BOZEMAN,MONT -- Anglers hoping their favorite fish may become resistant to whirling disease will have to wait longer, according to a recent study of Colorado River rainbow trout.
Several years ago, scientists noted that some offspring of fish born after whirling disease was detected in the Colorado River had lower numbers of spores from the parasite that causes the disease.
Whirling disease attacks the cartilage of young fish, causing them to swirl in a circular pattern and fall victim to predators.
One hypothesis was that those fish may have developed some resistance to the disease, said study co-author Al Zale, assistant leader of the Montana Cooperative Fishery Research Unit at Montana State University in Bozeman.
But a closer look in the laboratory offered no such proof, Zale said.
Scientists saw no difference in the degree of infection among the three groups of fish tested: offspring of adults born before whirling disease was found in the Colorado River; fish whose parents were born after the disease was found; and a control group of domestic rainbows. Scientists analyzed such indicators as spore counts, microscopic disease lesions and swimming performance. Zale said he wasn't surprised by the results.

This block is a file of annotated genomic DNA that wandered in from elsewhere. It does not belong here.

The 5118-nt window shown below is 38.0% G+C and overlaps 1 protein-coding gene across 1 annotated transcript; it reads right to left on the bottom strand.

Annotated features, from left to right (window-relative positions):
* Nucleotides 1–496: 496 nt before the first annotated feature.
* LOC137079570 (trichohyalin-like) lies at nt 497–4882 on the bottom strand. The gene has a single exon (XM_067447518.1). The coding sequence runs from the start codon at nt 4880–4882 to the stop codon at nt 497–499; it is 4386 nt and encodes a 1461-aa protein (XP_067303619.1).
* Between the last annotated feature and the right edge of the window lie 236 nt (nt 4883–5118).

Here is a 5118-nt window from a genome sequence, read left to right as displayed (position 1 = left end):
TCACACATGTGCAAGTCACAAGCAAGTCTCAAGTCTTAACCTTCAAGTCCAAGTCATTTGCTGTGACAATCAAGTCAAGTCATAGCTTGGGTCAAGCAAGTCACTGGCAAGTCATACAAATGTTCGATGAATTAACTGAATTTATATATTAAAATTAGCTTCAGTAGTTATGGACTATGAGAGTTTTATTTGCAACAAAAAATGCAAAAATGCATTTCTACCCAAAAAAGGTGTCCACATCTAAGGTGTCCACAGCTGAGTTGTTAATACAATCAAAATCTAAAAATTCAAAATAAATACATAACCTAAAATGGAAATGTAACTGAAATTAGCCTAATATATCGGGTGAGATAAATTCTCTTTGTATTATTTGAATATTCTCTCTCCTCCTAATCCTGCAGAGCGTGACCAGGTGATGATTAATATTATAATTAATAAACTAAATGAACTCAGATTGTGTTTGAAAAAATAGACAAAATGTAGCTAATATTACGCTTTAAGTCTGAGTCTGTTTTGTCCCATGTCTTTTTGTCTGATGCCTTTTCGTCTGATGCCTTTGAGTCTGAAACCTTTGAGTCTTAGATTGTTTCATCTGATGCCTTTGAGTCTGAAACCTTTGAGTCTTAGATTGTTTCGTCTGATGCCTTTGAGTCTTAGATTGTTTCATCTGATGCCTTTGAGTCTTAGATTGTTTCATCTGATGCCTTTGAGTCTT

"We have never seen a fish rapidly develop resistance to a novel disease--ever," he said. By rapidly he means within a few generations.
"There may well be resistance eventually but we're not seeing evidence of it yet. It's something that needs to be looked at again," he added, probably in a few years.
Brown trout are resistant because they co-evolved with the disease parasite over many generations in Northern Europe, far longer than whirling disease has been present in North American rainbow and cutthroat fisheries, Zale said.
The study, which also involved MSU graduate student Eileen Ryce and R. Barry Nehring of the Colorado Division of Wildlife, was published in the Journal of Aquatic Animal Health (12:63-68, 2001) in March.
The study was funded by the U.S. Fish and Wildlife Service through the Whirling Disease Initiative of the National Partnership on Management of Wild and Native Coldwater Fisheries.
The above post is reprinted from materials provided by Montana State University. Note: Content may be edited for style and length.
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